Most likely Panama Papers revelations about the family fortune of the British prime minister at the time contributed to the narrow “Leave” victory in the Brexit referendum. Two Icelandic prime ministers were run out of public life in disgrace due to the revelations. Spain’s minister of industry fell, and a subsequent attempt to kick him upstairs to the World Bank was withdrawn in amidst a chorus of great indignation. In other places like Malta, the former Soviet Georgia and China, governments have survived the embarrassment of high-ranking officials or former leaders, but there are likely to be consequences down the road in their much different political systems. Were the Americans barely mentioned? Mossack Fonseca files may have mentioned few US political leaders, but among the handful of oligarchs were friends of Bill and Hillary and friends of The Donald.

It’s not just the Panama Papers now, either. In late September there was a lead of 1.3 million confidential files from the Bahamian corporate registry and these documents are just beginning to have an effect similar to that of the Mossack Fonseca documents. Two officers of Odebrecht Panama have just turned states evidence in Brazil’s massive corruption scandal and the company’s jailed former CEO tells of bribes paid and evidence concealed in Panama. Even if politicians here have passed a law to officially ignore the findings of courts in other countries, it’s likely that Panamanian votes won’t be so understanding.

The OECD has branded Panama’s moves in the wake of the Panama Papers release as unsatisfactory. The European Parliament is talking about a public beneficial ownership registry for all corporations and measures against jurisdictions that don’t have such a thing.

This is the context in which the two experts who resigned from Varela’s Panama Papers commission — Nobel laureate economist Joseph Stiglitz and anti-corruption scholar Mark Pieth — have released their “minority report” ahead of Varela’s official one, the latter which may or may not be put on the public record. Stiglitz and Pieth are calling for stern measures against tax havens and money laundering centers, akin to those used against countries and institutions that handle the financial transactions of those terrorists whom the United States and the European Union don’t like.

These sorts of sanctions have already begun on a small scale — Panamanian banks now have a hard time finding US banks that are willing to have corresponding bank relationships and it’s making check clearance more difficult and might make ATM machine transactions problematic. The Varela administration is considering the placement of a branch of the Banco Nacional de Panama in New York to be the US corresponding bank for this country’s private banks — if the Americans allow that to be done.

Figure that Donald Trump has business interests in Panama and that the Republicans have been talking about repealing FATCA and other measures against money laundering. But also figure that within both major US political parties there are conflicts over this, and that whatever the politicians might say, the financial system may not be willing to assume the growing risks of doing business with Panama.

 

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Video: Mientras tanto en la frontera ~ Meanwhile on the border

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Mientras tanto en la frontera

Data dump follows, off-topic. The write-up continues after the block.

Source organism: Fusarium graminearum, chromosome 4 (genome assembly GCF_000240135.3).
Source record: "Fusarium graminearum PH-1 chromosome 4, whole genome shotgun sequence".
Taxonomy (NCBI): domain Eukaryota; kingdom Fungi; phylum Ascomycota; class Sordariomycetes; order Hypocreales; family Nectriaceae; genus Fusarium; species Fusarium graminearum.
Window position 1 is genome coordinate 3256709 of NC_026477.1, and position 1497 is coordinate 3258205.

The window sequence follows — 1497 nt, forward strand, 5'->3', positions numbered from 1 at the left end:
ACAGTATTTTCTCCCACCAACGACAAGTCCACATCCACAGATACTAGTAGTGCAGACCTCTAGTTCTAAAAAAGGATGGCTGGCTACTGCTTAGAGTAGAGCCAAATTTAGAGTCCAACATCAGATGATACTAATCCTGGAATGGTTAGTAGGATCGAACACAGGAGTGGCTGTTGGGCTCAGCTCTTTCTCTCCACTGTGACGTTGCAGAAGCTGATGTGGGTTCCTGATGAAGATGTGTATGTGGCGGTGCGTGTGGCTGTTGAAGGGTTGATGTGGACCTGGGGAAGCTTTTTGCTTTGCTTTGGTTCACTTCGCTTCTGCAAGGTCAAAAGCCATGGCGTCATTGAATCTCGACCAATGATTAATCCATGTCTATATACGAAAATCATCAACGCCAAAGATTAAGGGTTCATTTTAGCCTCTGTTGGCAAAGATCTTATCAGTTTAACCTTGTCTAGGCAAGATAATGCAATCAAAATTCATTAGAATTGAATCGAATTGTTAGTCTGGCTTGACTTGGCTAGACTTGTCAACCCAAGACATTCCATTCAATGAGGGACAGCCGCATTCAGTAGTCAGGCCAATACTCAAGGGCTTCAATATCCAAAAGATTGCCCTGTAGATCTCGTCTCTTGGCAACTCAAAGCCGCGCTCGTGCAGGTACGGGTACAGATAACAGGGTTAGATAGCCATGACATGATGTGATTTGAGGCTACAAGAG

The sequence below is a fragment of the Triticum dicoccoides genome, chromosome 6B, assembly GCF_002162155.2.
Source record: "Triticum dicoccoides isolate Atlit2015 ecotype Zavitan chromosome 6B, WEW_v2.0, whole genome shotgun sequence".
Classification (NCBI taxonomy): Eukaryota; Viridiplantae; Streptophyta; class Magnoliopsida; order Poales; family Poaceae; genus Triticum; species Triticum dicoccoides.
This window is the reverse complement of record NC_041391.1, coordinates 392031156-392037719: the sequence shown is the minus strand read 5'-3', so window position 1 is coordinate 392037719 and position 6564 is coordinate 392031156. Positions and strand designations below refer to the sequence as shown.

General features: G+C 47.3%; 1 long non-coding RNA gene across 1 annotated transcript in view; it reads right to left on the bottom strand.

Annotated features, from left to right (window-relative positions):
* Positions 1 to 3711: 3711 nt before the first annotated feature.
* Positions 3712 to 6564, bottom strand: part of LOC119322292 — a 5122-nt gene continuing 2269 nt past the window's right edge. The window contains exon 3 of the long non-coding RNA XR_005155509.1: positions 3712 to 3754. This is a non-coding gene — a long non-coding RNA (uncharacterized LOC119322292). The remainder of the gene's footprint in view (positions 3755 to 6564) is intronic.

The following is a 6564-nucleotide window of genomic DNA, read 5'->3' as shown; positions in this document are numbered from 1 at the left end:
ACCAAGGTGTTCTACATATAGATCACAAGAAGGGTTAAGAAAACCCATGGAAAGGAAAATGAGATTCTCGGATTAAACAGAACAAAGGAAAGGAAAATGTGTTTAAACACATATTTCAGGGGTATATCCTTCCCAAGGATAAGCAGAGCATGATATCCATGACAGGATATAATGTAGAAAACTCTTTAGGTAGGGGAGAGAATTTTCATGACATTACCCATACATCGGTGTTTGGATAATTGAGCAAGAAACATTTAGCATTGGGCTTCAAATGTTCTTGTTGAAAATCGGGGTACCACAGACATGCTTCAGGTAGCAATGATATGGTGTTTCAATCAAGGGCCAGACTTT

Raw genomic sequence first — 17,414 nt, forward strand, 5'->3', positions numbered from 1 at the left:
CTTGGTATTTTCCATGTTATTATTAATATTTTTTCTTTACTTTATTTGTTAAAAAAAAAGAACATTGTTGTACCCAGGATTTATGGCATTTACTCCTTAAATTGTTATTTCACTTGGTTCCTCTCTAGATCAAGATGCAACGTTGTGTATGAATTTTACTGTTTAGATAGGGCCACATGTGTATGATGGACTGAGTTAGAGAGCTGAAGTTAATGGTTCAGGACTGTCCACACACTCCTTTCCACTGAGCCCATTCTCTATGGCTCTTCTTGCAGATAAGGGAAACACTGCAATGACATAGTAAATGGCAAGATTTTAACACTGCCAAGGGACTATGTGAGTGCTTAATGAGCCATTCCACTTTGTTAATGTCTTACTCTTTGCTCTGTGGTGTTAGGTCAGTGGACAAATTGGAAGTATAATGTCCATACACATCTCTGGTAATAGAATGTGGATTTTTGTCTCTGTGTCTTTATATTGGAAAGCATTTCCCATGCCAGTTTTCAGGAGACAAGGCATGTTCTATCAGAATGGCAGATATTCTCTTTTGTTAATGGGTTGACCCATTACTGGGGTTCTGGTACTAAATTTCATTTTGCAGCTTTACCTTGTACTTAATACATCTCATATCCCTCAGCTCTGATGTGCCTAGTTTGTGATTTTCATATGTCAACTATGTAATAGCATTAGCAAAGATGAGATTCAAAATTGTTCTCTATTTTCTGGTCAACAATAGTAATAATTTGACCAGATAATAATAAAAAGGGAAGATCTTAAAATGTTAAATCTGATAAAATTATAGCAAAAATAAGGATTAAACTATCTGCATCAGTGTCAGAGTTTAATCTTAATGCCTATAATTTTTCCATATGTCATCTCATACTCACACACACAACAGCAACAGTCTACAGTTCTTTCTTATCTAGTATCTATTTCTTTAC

advertencia: hay algunos groseros en el video

 

Meanwhile on the border

warning: there is some off-color language in the video

 

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Germanos, TPP’s “cardiac arrest”

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anti-tpp
An anti-TPP message is displayed in Seattle. Photo by Backbone Campaign (cc)

TPP’s “cardiac arrest” — a lesson for the challenges of the Trump years ahead

by Andrea Germanos — Common Dreams

The Trans-Pacific Partnership (TPP) — the corporate-friendly trade deal between the US and 11 Pacific Rim nations that sparked progressive outcry over its threats to everything from democracy to digital rights to climate goals — now appears to be “in full-blown cardiac arrest.”

Not only is there the fact that President-elect Donald Trump campaigned against the deal that President Barack Obama vigorously pushed, multiple news sources reported Friday that the White House has now given up on its efforts to get approval during the “lame-duck” session of Congress.

The Wall Street Journal, for example, reported that the deal “effectively died Friday, as Republican and Democratic leaders in Congress told the White House they won’t advance it in the election’s aftermath, and Obama administration officials acknowledged it has no way forward now.” Reuters reported that the administration said “Friday that the fate of the free trade pact was up to Trump and Republican lawmakers.”

The Hill also reported:

“We have worked closely with Congress to resolve outstanding issues and are ready to move forward, but this is a legislative process and it’s up to congressional leaders as to whether and when this moves forward,” said Matt McAlvanah, a spokesman for the Office of the US trade representative, in an email to The Hill.

A White House official acknowledged on Friday the difficultly of pressing Congress to pass the TPP because Senate Majority Leader Mitch McConnell (R-KY) said this week that “it’s something that he’s going to work with the president-elect to figure out where they go in terms of trade agreements in the future,” according to reports.

Senate Majority Leader Mitch McConnell had already signaled in August that the US Senate would not vote on TPP this year.

The political newspaper added a statement issued Friday by TPP foe Rep. Rosa DeLauro (D-CT), who said that “a strong coalition of members of Congress and labor, environmental, faith, and human rights organizations and activists worked diligently to stop this agreement.”